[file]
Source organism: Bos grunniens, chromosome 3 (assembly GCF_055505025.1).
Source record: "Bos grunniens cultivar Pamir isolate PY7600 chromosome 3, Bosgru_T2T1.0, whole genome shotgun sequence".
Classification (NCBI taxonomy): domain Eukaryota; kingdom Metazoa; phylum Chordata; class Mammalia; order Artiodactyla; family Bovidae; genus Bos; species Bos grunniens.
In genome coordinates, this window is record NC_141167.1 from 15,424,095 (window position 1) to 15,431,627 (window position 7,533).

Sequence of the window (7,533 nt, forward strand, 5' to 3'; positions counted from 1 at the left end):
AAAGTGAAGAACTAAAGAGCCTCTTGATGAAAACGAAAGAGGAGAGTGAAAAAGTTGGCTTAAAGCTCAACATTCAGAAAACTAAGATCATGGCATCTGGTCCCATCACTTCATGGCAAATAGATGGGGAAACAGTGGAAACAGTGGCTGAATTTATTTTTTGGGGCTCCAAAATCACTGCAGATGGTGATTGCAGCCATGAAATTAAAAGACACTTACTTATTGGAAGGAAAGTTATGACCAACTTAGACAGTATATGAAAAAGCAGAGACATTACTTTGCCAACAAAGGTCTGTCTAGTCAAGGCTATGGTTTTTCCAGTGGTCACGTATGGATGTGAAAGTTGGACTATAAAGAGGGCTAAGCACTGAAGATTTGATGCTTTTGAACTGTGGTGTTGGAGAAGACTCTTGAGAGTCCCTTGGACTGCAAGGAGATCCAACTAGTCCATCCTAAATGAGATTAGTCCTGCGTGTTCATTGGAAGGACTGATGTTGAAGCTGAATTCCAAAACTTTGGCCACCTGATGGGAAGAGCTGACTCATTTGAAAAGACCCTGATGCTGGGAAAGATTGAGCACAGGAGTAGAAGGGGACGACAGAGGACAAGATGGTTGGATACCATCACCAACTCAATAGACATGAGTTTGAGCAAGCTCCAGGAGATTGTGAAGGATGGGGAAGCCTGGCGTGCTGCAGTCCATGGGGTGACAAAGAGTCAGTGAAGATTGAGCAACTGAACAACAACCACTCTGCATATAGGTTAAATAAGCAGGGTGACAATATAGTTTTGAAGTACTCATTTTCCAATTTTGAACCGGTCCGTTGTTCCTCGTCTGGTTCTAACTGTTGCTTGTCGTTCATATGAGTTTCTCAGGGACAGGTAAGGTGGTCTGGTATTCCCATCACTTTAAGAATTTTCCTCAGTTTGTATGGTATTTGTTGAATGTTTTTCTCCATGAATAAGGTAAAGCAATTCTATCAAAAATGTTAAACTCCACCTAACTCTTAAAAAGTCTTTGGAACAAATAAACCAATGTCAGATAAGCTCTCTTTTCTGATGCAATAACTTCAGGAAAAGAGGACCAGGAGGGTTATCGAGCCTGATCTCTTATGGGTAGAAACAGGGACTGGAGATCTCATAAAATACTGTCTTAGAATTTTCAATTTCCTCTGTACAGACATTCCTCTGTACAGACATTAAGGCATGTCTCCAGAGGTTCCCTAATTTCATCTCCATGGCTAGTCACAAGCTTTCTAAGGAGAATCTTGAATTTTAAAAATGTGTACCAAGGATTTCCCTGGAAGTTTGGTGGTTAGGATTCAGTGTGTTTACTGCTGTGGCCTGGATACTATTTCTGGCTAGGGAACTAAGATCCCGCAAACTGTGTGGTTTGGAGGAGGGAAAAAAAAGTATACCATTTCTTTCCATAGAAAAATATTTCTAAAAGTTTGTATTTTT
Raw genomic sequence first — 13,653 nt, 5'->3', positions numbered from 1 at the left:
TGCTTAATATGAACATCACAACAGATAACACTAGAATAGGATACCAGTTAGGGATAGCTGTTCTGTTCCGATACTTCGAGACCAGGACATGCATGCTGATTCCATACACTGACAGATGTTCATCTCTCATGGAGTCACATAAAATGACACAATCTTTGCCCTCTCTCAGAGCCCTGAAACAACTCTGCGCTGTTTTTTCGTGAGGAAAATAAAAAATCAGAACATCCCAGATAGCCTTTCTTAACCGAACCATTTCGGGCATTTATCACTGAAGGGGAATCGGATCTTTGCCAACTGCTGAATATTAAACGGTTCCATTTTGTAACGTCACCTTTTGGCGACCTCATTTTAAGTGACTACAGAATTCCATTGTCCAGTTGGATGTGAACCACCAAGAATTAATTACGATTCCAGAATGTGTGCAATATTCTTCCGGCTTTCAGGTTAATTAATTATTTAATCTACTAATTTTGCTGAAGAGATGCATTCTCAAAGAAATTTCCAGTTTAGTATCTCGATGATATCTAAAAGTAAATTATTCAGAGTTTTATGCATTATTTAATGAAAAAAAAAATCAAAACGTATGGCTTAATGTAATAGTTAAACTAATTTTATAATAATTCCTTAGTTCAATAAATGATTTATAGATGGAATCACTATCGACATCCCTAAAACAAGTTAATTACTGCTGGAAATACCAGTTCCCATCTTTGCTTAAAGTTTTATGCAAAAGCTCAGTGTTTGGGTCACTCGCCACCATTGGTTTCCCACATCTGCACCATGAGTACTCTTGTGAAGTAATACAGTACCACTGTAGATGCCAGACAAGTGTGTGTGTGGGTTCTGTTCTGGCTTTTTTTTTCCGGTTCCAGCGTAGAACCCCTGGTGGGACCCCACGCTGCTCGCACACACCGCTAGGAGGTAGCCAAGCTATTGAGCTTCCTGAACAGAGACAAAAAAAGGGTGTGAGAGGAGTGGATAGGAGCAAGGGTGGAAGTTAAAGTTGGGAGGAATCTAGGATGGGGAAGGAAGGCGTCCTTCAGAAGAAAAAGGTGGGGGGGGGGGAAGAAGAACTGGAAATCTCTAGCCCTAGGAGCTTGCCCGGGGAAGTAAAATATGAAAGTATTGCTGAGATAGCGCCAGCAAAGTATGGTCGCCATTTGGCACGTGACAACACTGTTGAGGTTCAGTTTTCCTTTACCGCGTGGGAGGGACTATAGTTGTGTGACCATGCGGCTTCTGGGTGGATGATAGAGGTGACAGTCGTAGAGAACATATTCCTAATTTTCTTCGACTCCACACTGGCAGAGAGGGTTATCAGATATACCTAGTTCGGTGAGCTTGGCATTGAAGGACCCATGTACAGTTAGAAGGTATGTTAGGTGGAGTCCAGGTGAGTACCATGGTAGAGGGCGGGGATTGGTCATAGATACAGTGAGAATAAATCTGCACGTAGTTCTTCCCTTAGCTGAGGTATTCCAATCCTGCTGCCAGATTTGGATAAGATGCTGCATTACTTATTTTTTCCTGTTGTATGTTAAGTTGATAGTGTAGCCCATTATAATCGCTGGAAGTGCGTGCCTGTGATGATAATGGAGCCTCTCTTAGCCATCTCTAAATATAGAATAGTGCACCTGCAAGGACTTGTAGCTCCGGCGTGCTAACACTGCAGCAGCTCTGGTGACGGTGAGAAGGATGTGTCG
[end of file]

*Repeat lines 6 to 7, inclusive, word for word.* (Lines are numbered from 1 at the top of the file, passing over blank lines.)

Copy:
AAAGTGAAGAACTAAAGAGCCTCTTGATGAAAACGAAAGAGGAGAGTGAAAAAGTTGGCTTAAAGCTCAACATTCAGAAAACTAAGATCATGGCATCTGGTCCCATCACTTCATGGCAAATAGATGGGGAAACAGTGGAAACAGTGGCTGAATTTATTTTTTGGGGCTCCAAAATCACTGCAGATGGTGATTGCAGCCATGAAATTAAAAGACACTTACTTATTGGAAGGAAAGTTATGACCAACTTAGACAGTATATGAAAAAGCAGAGACATTACTTTGCCAACAAAGGTCTGTCTAGTCAAGGCTATGGTTTTTCCAGTGGTCACGTATGGATGTGAAAGTTGGACTATAAAGAGGGCTAAGCACTGAAGATTTGATGCTTTTGAACTGTGGTGTTGGAGAAGACTCTTGAGAGTCCCTTGGACTGCAAGGAGATCCAACTAGTCCATCCTAAATGAGATTAGTCCTGCGTGTTCATTGGAAGGACTGATGTTGAAGCTGAATTCCAAAACTTTGGCCACCTGATGGGAAGAGCTGACTCATTTGAAAAGACCCTGATGCTGGGAAAGATTGAGCACAGGAGTAGAAGGGGACGACAGAGGACAAGATGGTTGGATACCATCACCAACTCAATAGACATGAGTTTGAGCAAGCTCCAGGAGATTGTGAAGGATGGGGAAGCCTGGCGTGCTGCAGTCCATGGGGTGACAAAGAGTCAGTGAAGATTGAGCAACTGAACAACAACCACTCTGCATATAGGTTAAATAAGCAGGGTGACAATATAGTTTTGAAGTACTCATTTTCCAATTTTGAACCGGTCCGTTGTTCCTCGTCTGGTTCTAACTGTTGCTTGTCGTTCATATGAGTTTCTCAGGGACAGGTAAGGTGGTCTGGTATTCCCATCACTTTAAGAATTTTCCTCAGTTTGTATGGTATTTGTTGAATGTTTTTCTCCATGAATAAGGTAAAGCAATTCTATCAAAAATGTTAAACTCCACCTAACTCTTAAAAAGTCTTTGGAACAAATAAACCAATGTCAGATAAGCTCTCTTTTCTGATGCAATAACTTCAGGAAAAGAGGACCAGGAGGGTTATCGAGCCTGATCTCTTATGGGTAGAAACAGGGACTGGAGATCTCATAAAATACTGTCTTAGAATTTTCAATTTCCTCTGTACAGACATTCCTCTGTACAGACATTAAGGCATGTCTCCAGAGGTTCCCTAATTTCATCTCCATGGCTAGTCACAAGCTTTCTAAGGAGAATCTTGAATTTTAAAAATGTGTACCAAGGATTTCCCTGGAAGTTTGGTGGTTAGGATTCAGTGTGTTTACTGCTGTGGCCTGGATACTATTTCTGGCTAGGGAACTAAGATCCCGCAAACTGTGTGGTTTGGAGGAGGGAAAAAAAAGTATACCATTTCTTTCCATAGAAAAATATTTCTAAAAGTTTGTATTTTT
Raw genomic sequence first — 13,653 nt, 5'->3', positions numbered from 1 at the left: